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Dataveillance is reborn from data mining: parts of TIA return

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Senator Akaka asked the GAO to survey federal data mining systems and activities by identifying "planned and operational federal data mining efforts and describe their characteristics." GAO found that 52 of 128 federal agencies and departments (CIA and NSA did not respond to GAO's inquiry) are using, or are planning to use, data mining. Of 199 identified mining efforts, 131 are operational and 68 are planned. Of those 199 data mining efforts, 54 used private-sector data that could include a vast array of corporate data and other data sets in private hands that go far beyond credit card data.

The six most common data mining goals across all departments were to:

  • Improve service or performance
  • Detect fraud, waste, and abuse
  • Analyze scientific and research information
  • Manage human resources
  • Detect criminal activities or patterns
  • Analyze intelligence and detect terrorist activities

The focus of each department varied: DoD led on improving service or performance, managing human resources, and analyzing intelligence and detecting terrorist activities; DoE (Education) led in detecting fraud, waste, and abuse, NASA led in analyzing scientific and research information, while detecting criminal activities or patterns was widely distributed.

Of the 54 using private-sector data , four, and possibly more, appear to reconstitute significant parts of Poindexter's discredited Total Information Awareness (TIA) Program which had been renamed Terrorist Information Awareness (remaining TIA) Program in May 2003 before it was ostensibly quashed.

It should be remembered that DARPA's Information Awareness Office (IAO) had many projects beyond TIA, given its mission to "imagine, develop, apply, integrate, demonstrate and transition information technologies, components and prototype, closed-loop, information systems that will counter asymmetric threats by achieving total information awareness":

  • Effective Affordable Reusable Speech-to-text (EARS) - automated speech-to-text transcription
  • Futures Markets Applied to Prediction (FutureMAP)
  • Genisys - database to be implemented as the info center for all IAO activities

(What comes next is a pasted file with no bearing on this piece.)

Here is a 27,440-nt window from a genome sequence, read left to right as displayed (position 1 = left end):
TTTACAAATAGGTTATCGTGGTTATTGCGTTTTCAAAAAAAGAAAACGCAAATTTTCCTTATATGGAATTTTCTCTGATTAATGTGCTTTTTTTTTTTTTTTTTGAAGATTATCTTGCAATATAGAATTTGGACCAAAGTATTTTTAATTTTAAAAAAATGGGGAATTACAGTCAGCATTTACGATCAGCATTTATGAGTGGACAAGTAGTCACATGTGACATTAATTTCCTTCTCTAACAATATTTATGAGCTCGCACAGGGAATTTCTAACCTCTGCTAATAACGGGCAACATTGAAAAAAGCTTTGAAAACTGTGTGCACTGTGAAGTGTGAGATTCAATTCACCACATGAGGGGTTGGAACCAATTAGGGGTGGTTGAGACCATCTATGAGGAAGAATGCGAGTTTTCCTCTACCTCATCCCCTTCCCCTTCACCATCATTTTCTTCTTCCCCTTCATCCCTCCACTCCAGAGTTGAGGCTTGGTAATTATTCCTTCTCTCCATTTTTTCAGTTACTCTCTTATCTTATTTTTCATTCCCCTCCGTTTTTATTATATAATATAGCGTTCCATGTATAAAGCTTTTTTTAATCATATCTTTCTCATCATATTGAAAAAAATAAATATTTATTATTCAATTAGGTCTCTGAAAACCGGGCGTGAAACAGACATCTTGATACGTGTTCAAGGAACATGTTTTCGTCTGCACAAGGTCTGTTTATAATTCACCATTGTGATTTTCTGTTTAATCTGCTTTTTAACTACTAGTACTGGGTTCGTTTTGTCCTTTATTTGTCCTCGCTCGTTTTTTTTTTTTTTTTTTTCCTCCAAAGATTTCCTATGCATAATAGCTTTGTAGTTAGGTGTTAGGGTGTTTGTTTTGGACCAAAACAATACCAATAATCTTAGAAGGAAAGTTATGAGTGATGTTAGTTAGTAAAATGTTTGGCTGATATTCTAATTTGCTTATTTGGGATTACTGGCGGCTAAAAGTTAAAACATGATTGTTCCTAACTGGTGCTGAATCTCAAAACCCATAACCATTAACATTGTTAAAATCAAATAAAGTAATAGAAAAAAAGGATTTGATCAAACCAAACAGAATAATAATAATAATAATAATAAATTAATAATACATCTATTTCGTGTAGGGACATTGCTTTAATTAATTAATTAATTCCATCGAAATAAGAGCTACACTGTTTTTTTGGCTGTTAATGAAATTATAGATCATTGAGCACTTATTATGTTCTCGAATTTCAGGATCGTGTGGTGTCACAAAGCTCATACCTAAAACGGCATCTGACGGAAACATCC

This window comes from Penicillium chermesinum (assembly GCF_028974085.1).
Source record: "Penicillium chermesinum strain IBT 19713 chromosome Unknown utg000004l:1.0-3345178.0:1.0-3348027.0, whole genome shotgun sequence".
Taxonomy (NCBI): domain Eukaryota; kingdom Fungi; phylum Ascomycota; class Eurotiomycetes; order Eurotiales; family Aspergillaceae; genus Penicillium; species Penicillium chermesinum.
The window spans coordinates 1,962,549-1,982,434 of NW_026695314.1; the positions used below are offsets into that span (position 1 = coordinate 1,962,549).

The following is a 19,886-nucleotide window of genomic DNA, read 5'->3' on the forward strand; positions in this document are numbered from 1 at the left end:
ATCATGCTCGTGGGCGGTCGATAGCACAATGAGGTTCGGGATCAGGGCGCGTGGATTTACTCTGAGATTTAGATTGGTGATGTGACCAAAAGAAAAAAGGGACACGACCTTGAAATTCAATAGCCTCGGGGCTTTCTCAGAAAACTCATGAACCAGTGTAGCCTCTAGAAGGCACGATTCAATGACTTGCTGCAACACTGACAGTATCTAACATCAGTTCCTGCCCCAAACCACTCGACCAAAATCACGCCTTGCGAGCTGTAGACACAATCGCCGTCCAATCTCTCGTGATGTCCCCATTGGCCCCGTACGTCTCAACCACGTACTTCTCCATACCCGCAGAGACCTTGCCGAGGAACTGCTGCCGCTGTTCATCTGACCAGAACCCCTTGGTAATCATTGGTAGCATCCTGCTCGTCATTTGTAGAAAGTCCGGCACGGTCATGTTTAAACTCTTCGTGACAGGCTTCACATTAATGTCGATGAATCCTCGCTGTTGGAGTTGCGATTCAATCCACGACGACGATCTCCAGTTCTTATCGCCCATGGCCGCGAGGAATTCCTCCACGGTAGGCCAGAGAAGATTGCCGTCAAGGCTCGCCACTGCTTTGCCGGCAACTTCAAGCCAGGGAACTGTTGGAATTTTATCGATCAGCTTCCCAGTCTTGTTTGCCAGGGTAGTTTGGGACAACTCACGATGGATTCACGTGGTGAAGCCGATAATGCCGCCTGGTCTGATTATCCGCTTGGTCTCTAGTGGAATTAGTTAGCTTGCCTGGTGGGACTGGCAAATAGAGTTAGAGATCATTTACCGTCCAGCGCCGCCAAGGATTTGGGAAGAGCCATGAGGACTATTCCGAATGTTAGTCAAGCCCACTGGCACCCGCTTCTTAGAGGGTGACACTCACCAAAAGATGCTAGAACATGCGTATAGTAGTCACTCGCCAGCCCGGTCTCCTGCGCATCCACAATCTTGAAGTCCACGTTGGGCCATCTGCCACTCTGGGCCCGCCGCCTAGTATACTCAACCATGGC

• Genoa/Genoa II - structured decision-making argumentation for Genisys and other data
  • Human Identification at a Distance (HumanID) - automated biometric identification to detect, recognize and identify humans at a distance
  • Translingual Information Detection, Extraction and Summarization (TIDES) - was to be integrated into TIA
  • Wargaming the Asymmetric Environment (WAE) - automation to predict terrorist attacks and predictive indicators based on terrorist motivations

In whole or in part, data mining has suffered disappointed expectations and very bad press and so like old TIA became a new TIA, data mining is reemerging as predictive analytics, using next generation technology and less aggressive expectations.

Watchdog groups are especially concerned about four of the programs that constitute a "dragnet" or dataveillance, a surveillance of large groups of people, on citizen and terrorist alike. All are operational and all use personal information, private sector data, and other agency data:

  • Verity K2 Enterprise (DIA) - Identify foreign terrorists or US citizens connected to foreign terrorism activities
  • PATHFINDER (DIA) - Analyst tool to rapidly analyze government and private sector databases
  • Analyst Notebook I2 (DHS) - Correlate events and people to specific information
  • Case Management Data Mart (DHS) - Manage law enforcement cases, including Customs cases; reviews case loads, status, and case relationships

I find it interesting that a number of these apps rise from commercial CRM (Customer relationship management), "a comprehensive approach which provides seamless integration of every area of business that touches the customer - namely marketing, sales, customer service and field support-through the integration of people, process and technology, taking advantage of the revolutionary impact of the Internet."

DATA MINING: Federal Efforts Cover a Wide Range of Uses
GAO-04-548
May 2004

Data Mining is Dead - Long Live Predictive Analytics!
Lou Agosta
Forrester Research
October 30, 2003

Information Technology and Dataveillance
Roger Clarke
Principal, Xamax Consultancy Pty Ltd, Canberra
Visiting Fellow, Department of Computer Science, Australian National University
Version of November 1987

Gordon Housworth

 



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